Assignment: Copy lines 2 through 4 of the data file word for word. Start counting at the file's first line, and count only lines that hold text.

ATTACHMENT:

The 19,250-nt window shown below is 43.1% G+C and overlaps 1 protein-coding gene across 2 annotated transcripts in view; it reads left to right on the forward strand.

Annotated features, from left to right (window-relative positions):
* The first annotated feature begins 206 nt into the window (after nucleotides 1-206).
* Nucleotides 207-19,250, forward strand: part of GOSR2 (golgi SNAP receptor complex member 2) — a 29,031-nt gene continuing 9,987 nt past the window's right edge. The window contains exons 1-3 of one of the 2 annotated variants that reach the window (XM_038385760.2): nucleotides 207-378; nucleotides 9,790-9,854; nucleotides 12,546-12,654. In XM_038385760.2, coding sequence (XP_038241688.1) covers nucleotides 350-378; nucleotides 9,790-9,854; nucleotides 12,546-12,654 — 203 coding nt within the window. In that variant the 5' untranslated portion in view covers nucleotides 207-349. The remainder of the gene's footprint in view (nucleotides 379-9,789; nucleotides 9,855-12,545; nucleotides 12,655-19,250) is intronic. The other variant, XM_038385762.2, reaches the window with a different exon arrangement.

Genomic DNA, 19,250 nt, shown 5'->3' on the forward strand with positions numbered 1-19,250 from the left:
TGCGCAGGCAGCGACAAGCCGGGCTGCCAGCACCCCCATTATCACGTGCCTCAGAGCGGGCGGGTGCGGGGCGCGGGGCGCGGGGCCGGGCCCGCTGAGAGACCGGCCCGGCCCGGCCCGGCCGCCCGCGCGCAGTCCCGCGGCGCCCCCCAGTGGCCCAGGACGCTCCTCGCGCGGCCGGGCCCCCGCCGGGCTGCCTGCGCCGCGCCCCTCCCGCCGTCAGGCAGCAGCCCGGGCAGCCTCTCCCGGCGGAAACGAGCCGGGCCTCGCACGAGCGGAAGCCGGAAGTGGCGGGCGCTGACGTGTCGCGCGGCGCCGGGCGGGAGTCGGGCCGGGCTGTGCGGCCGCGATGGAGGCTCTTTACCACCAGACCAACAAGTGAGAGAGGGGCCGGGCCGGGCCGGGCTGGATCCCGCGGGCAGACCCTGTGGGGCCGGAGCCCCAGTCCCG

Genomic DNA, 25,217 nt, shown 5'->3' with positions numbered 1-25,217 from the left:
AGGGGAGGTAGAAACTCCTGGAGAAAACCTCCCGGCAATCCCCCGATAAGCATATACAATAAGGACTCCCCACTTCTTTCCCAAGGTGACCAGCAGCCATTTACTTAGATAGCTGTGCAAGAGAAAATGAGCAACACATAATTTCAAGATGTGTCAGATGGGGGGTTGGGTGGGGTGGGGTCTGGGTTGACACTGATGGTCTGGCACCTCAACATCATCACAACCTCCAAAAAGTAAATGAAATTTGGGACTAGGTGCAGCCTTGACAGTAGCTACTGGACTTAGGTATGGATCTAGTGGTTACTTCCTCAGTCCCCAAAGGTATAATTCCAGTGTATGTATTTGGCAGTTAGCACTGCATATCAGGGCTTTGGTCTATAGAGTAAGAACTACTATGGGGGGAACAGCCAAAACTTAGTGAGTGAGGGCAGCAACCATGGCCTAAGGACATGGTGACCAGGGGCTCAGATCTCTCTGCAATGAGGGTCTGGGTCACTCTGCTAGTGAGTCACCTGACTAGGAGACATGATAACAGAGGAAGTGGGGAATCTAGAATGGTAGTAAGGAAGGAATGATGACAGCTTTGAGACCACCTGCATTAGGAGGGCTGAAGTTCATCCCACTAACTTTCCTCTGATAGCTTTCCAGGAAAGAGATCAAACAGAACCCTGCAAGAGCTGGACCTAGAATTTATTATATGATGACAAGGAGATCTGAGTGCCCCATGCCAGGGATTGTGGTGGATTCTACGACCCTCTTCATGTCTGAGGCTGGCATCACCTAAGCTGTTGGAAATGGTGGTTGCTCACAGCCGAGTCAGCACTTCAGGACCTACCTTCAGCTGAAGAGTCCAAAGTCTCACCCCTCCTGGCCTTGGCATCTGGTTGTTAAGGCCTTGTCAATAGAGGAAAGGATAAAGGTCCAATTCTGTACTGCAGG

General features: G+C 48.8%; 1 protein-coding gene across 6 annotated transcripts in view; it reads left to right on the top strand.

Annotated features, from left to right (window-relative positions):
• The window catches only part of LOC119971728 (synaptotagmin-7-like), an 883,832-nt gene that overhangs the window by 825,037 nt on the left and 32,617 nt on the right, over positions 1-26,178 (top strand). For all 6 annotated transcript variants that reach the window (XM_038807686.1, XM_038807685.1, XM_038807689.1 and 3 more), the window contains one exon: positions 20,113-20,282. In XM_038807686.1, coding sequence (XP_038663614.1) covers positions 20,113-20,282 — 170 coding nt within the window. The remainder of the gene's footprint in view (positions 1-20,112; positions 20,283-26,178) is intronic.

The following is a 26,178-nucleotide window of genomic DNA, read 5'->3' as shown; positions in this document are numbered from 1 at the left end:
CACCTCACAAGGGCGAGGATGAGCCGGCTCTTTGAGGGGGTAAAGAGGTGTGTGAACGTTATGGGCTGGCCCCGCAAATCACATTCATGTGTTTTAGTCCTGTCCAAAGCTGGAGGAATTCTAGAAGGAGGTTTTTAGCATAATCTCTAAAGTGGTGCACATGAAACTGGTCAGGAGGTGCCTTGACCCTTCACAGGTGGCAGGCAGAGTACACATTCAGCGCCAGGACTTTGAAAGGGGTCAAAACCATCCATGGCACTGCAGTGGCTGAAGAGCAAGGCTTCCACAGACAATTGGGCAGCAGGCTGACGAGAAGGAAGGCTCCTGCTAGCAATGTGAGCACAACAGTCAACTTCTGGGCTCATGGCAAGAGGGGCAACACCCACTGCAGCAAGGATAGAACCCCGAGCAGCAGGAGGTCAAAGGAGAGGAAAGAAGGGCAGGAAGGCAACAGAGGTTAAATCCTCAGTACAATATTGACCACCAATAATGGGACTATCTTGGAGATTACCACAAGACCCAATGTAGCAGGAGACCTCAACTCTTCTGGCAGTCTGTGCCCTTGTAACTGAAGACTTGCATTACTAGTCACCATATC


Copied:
Annotated features, from left to right (window-relative positions):
* The first annotated feature begins 206 nt into the window (after nucleotides 1-206).
* Nucleotides 207-19,250, forward strand: part of GOSR2 (golgi SNAP receptor complex member 2) — a 29,031-nt gene continuing 9,987 nt past the window's right edge. The window contains exons 1-3 of one of the 2 annotated variants that reach the window (XM_038385760.2): nucleotides 207-378; nucleotides 9,790-9,854; nucleotides 12,546-12,654. In XM_038385760.2, coding sequence (XP_038241688.1) covers nucleotides 350-378; nucleotides 9,790-9,854; nucleotides 12,546-12,654 — 203 coding nt within the window. In that variant the 5' untranslated portion in view covers nucleotides 207-349. The remainder of the gene's footprint in view (nucleotides 379-9,789; nucleotides 9,855-12,545; nucleotides 12,655-19,250) is intronic. The other variant, XM_038385762.2, reaches the window with a different exon arrangement.